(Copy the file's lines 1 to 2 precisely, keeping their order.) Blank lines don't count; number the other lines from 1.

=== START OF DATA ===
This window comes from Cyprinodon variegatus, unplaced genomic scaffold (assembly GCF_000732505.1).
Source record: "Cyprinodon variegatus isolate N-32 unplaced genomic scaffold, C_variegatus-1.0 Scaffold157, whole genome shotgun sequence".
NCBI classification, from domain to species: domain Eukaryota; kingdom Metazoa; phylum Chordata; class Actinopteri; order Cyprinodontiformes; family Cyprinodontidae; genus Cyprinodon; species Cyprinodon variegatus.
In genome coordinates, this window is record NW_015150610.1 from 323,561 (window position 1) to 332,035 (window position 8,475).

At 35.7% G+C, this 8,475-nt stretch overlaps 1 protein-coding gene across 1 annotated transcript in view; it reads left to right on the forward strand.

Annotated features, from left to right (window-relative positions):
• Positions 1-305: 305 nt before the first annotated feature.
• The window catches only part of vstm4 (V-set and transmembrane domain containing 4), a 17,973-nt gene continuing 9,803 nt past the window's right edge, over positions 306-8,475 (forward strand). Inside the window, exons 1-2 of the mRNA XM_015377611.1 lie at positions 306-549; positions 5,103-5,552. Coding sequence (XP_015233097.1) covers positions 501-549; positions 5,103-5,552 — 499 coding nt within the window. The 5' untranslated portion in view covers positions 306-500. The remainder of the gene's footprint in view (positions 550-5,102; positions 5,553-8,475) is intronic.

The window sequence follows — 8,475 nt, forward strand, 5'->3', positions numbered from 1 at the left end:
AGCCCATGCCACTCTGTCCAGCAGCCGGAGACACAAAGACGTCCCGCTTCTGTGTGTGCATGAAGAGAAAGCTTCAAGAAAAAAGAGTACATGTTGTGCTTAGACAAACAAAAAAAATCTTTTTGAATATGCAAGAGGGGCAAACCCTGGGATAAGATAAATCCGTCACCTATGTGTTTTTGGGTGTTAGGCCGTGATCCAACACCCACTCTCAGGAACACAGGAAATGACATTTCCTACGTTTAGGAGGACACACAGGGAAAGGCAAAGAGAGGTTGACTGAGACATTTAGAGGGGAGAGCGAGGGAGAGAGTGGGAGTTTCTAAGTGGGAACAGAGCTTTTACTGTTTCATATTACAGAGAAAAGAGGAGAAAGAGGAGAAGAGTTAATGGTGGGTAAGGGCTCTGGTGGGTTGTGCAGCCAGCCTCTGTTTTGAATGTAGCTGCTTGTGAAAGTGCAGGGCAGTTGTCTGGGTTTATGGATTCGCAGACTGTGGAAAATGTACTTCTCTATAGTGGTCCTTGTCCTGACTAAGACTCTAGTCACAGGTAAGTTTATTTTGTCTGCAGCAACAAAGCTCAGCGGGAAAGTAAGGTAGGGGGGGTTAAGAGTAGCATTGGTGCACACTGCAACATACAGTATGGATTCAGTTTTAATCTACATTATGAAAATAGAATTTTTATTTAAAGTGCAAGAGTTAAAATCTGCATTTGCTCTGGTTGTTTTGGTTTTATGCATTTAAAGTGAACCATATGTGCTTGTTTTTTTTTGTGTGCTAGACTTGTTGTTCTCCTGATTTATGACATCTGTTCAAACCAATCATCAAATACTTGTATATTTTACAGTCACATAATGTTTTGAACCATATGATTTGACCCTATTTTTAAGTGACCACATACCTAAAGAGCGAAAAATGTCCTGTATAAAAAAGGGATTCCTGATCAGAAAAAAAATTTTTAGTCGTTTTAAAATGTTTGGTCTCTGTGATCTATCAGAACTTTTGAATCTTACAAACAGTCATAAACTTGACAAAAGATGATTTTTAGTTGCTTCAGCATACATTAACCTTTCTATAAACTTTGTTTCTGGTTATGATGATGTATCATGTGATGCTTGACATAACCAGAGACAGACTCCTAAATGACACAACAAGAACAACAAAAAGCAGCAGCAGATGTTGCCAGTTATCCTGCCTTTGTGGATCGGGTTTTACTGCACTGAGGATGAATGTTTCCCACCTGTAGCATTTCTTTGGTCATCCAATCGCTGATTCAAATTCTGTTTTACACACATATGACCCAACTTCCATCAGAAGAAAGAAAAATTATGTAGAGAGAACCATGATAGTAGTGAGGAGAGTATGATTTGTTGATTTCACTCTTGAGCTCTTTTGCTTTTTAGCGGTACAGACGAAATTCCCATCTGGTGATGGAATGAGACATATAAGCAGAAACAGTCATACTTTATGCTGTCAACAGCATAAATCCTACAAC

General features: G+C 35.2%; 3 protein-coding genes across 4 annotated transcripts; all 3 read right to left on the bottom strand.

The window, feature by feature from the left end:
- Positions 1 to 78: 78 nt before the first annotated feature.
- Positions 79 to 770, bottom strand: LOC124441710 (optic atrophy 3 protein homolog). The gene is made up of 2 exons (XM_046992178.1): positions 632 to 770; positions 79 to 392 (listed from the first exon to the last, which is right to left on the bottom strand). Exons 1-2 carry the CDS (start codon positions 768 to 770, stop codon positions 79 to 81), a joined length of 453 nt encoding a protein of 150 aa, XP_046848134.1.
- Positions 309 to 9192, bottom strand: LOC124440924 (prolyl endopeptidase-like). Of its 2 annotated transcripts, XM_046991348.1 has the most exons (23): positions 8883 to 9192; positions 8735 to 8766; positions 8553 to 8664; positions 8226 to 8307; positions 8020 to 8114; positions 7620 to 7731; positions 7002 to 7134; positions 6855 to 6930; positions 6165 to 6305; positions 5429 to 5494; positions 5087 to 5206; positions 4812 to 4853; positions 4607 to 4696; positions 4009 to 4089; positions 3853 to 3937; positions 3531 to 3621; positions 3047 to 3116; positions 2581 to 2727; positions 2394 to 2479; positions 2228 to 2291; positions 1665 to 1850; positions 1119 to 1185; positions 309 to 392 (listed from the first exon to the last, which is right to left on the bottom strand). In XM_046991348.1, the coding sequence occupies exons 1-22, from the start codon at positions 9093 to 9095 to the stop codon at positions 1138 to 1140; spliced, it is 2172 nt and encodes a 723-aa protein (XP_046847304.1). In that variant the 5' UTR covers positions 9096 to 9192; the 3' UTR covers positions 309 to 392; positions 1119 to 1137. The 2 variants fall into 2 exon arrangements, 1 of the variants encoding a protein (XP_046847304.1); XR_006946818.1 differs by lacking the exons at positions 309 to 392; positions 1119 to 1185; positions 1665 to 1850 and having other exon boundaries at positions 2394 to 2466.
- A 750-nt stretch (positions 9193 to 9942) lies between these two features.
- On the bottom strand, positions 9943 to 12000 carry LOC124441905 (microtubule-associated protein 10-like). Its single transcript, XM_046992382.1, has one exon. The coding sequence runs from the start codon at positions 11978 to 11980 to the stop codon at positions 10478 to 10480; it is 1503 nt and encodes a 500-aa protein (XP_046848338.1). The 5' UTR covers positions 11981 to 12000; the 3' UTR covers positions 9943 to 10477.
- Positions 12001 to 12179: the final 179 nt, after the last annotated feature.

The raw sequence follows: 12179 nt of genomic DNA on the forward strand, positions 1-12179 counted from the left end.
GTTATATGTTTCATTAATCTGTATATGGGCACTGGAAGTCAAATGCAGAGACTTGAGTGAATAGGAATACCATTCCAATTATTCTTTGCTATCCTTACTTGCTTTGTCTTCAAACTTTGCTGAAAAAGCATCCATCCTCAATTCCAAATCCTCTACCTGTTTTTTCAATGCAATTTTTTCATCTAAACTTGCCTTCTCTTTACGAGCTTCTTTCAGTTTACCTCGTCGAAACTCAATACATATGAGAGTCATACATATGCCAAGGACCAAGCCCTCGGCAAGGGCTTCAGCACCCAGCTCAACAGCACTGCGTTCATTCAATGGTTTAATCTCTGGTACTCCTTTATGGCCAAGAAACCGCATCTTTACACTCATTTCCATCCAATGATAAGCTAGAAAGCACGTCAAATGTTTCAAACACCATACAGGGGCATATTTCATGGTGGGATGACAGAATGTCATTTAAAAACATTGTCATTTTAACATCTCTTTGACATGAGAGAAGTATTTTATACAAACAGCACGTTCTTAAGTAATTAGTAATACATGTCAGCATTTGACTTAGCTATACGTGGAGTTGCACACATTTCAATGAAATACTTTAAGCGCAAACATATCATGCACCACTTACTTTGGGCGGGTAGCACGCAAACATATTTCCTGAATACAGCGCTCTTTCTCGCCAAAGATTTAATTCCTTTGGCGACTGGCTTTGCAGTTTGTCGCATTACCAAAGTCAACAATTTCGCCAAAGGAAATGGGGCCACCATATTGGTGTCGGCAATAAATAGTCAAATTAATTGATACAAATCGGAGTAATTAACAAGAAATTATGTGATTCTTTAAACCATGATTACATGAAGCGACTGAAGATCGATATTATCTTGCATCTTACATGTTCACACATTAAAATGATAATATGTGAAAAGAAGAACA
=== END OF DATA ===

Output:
This window comes from Cyprinodon variegatus, unplaced genomic scaffold (assembly GCF_000732505.1).
Source record: "Cyprinodon variegatus isolate N-32 unplaced genomic scaffold, C_variegatus-1.0 Scaffold157, whole genome shotgun sequence".